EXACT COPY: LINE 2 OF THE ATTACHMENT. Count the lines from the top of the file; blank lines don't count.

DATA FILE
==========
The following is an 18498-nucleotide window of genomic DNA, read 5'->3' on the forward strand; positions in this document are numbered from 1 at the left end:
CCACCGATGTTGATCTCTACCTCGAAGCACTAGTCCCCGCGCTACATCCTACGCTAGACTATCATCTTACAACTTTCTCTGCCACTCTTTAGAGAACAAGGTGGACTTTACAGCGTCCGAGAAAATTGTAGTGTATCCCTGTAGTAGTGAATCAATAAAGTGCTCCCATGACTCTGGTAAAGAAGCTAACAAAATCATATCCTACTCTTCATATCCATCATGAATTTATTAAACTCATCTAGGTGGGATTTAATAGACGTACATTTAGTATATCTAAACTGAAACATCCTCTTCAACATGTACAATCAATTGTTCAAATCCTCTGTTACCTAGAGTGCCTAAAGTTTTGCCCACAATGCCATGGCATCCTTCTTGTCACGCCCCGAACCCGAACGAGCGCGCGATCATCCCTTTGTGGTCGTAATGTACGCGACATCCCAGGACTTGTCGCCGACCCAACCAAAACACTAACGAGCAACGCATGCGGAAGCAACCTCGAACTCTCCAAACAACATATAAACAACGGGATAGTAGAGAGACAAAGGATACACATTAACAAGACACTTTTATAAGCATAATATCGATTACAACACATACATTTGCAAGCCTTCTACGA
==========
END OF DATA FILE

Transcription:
CCACCGATGTTGATCTCTACCTCGAAGCACTAGTCCCCGCGCTACATCCTACGCTAGACTATCATCTTACAACTTTCTCTGCCACTCTTTAGAGAACAAGGTGGACTTTACAGCGTCCGAGAAAATTGTAGTGTATCCCTGTAGTAGTGAATCAATAAAGTGCTCCCATGACTCTGGTAAAGAAGCTAACAAAATCATATCCTACTCTTCATATCCATCATGAATTTATTAAACTCATCTAGGTGGGATTTAATAGACGTACATTTAGTATATCTAAACTGAAACATCCTCTTCAACATGTACAATCAATTGTTCAAATCCTCTGTTACCTAGAGTGCCTAAAGTTTTGCCCACAATGCCATGGCATCCTTCTTGTCACGCCCCGAACCCGAACGAGCGCGCGATCATCCCTTTGTGGTCGTAATGTACGCGACATCCCAGGACTTGTCGCCGACCCAACCAAAACACTAACGAGCAACGCATGCGGAAGCAACCTCGAACTCTCCAAACAACATATAAACAACGGGATAGTAGAGAGACAAAGGATACACATTAACAAGACACTTTTATAAGCATAATATCGATTACAACACATACATTTGCAAGCCTTCTACGA